A Guide to Professional Indemnity Insurance
In terms of PI cover, Who is a Professional?
Traditionally, people like Accountants, Surveyors, Engineers, Solicitors and IT Professionals are regarded as professionals. However, the list of people considered to in a profession has grown and changed over the decades and now includes businesses such as consultancies, media businessses, environmental and acoustic based business and so on. Essentially a professional in terms of PI is someone who generally offers advice or service, in the course of their business.
When does a liability occur?
Any professional is obliged to conduct their work with the degree of skill that could be reasonable expected of someone in their profession. If they fail in that obligation, they could be held liable for the consequences and the financial impact on their business, particularly if an SME, could be significant. The claim could arise beacuse the professional offering advice has been in breach of contract (needs to be covered with an indemnity policy where there has in addition been a breach of duty of care).
What is Professional Indemnity Cover?
PI cover can include a wide range of covers including from breach of duty, civil liability, breach of contractual liability, contractual liability and legal costs although each policy can be different.
The breach of liability provides protection from general neglect in the conduct of the professionals conduct. You need to check your insurers poliocy wording for the exact wording of this cover. Civil liability is normally included on a PI policy which goes much deeper than just breach of liability and will protect a business for any civil liability incurred.
A breach of contractual liaibility (non negligent) is normally excluded from a standard PI cover but it covers claims made against a business when they have signed into a contract that penalises them beyond the level that legaly would be normal or legitimate. As an example a business may have signed up to be liable for business interuption.
PI cover may include protection for contracted liability.
Legal costs are often included in PI contracts with the insurers agreement. The costs may include the costs of legal defence, loss adjusters, court costs and the claimans legal costs.
PI is a Claims Made Contract
Professional indemnity, is underwritten on a 'claims made' basis. This means that the cover provides protection for claims made during the policy term not losses incurred during the loss period.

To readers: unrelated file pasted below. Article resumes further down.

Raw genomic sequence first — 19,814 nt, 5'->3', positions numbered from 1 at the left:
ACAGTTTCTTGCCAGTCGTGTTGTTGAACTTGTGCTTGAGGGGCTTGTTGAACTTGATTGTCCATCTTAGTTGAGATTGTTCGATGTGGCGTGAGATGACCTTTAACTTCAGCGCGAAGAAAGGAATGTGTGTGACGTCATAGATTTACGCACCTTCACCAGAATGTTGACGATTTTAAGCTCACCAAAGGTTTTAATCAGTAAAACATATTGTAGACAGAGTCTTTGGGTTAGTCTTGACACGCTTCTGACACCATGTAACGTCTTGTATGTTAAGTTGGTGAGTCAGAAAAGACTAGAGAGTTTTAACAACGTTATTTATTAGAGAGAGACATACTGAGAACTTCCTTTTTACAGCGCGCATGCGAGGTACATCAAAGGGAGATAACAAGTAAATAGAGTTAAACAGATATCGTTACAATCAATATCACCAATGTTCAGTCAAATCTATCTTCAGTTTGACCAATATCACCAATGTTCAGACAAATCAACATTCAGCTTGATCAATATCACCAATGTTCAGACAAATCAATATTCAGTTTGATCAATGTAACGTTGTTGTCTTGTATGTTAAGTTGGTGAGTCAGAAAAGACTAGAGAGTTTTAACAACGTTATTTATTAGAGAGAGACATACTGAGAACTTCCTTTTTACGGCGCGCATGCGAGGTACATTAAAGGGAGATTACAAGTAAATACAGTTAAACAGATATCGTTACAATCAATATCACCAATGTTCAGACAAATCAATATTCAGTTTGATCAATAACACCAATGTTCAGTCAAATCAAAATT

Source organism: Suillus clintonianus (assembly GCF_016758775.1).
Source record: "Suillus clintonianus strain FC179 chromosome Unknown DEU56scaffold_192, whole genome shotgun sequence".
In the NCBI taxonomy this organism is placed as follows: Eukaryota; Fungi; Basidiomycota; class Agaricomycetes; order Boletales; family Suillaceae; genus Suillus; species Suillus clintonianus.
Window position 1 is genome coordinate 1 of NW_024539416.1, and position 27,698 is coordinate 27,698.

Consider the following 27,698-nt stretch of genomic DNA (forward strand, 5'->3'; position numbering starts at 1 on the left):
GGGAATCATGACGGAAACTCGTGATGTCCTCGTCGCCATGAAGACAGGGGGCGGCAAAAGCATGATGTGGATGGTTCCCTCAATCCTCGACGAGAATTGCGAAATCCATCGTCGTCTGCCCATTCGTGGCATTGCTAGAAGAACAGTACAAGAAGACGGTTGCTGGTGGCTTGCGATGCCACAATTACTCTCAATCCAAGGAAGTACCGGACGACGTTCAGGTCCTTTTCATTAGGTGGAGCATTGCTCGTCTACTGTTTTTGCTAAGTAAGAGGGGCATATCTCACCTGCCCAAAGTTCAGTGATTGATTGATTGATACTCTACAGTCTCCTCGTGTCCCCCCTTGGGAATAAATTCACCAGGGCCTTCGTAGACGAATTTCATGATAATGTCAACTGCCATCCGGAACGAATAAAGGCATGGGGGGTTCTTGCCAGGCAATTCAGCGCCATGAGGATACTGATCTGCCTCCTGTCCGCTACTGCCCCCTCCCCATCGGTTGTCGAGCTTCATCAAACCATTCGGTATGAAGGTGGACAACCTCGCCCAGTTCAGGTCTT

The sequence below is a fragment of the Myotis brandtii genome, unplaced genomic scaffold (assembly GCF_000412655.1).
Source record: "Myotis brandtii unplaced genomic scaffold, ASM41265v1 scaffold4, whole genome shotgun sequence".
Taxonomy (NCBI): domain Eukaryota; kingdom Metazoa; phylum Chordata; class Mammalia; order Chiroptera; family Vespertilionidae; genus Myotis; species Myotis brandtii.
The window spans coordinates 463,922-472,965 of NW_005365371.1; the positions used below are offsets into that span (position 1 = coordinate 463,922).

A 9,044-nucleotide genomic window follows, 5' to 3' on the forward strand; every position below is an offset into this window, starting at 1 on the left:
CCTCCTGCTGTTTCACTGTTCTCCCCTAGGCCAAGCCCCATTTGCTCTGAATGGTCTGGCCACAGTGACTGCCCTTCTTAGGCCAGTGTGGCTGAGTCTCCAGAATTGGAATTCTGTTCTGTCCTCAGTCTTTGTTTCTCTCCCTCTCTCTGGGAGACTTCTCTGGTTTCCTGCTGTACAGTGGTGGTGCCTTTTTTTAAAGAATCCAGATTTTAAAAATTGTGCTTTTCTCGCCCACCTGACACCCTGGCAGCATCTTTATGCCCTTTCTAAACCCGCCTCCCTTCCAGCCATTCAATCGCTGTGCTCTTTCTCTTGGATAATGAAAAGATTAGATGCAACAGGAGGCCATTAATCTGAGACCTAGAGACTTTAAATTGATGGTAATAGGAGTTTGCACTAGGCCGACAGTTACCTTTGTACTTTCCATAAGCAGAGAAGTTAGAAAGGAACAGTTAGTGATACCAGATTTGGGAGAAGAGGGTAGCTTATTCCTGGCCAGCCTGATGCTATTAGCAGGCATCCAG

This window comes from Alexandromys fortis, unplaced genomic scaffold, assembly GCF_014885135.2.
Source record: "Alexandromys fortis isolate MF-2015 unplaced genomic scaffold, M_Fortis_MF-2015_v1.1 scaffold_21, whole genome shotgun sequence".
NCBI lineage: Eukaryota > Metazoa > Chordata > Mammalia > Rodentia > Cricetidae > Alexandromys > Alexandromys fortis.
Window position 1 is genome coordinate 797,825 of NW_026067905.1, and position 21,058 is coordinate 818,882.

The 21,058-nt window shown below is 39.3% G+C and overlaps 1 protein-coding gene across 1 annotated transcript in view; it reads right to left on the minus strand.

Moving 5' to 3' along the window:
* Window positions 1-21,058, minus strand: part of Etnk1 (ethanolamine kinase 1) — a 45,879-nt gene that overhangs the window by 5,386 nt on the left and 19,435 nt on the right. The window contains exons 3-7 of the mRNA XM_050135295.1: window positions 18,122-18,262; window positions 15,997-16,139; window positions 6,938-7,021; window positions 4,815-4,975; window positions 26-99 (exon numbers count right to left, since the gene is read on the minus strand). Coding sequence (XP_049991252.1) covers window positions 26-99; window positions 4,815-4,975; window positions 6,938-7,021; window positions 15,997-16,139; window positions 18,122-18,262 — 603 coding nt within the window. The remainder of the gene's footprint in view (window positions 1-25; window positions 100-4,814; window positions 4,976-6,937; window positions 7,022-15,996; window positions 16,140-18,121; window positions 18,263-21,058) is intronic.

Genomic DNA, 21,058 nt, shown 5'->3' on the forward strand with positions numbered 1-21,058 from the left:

A claim is officially notified at the point where a client of the insured receives a criticism for work completed or the insurer receives such notification. It is worth businesses notifying their insurer as soon as any issue could potentially escalate into a PI claim.
Claims Made Policy Features
A claim might be made against a policy written now but the act of neglect might have occurred many years previously.
It provides protection for the business against the erosion of the value of cover by inflation. Where latent defects might lead to claims many years after an act of neglect, such as in the construction industry, this can be very important.
It protects the insurer against the effects of legislative changes, inflationary awards and claims made with new knowledge. If the policy is not renewed of lapses for any reason, there is normally no cover thereafter for any claims that might arise, regardless of when the alleged neglect might have occurred
What do PI insurers look at?
Insurers use a proposal form to assess the risk. This allows the underwriter to build a risk profile of the work being undertaken by the business and so assess the risk and calculate the terms and premium for cover. The proposal form normally includes sections to build information on the proposers:
Often this is demonstrated by qualifications. Membership of professional bodies with governing bodies (who have set qaulifications). For example, accountants have the ICA.
Type of Business
What exactly does the professional do? A full and proper description of their activities along with supporting literature is important. This can help an underwriter understand the risk.
Risk factors and Contract Size
Each profession faces different risks and within each profession that risk will vary depending on the nature of the work being undertaken. At hcci we write over 300 different professions and so there is very little we haven’t seen before
The reaction of a client to a claim tells an underwriter a lot about a risk. If the claim is valid is a client willing to review their working practices to avoid a repeat. Claims often identify if a client’s working practices are effective or not, for example do they keep orderly documents detailing the project requirements and any changes made during the project?
It is true to say that the bigger the contract, threats tend to be more complex and more money is at stake. So when the claims do a arise, they are harder to resolve and cost more.
Does the insured undertake work overseas. If so what is that work and on what legal basis was the contract signed. Underwriters would pay careful consideration to any us or canadian clients.
Pi is written on a claims made basis. A retroactive date is often applied stating the date from which previous work is covered. Insured’s need to understand that any claims arising out of work undertaken prior to that date will not be covered.
Certain professions specialise in this area but a number of other professions can easily get involved unknowingly.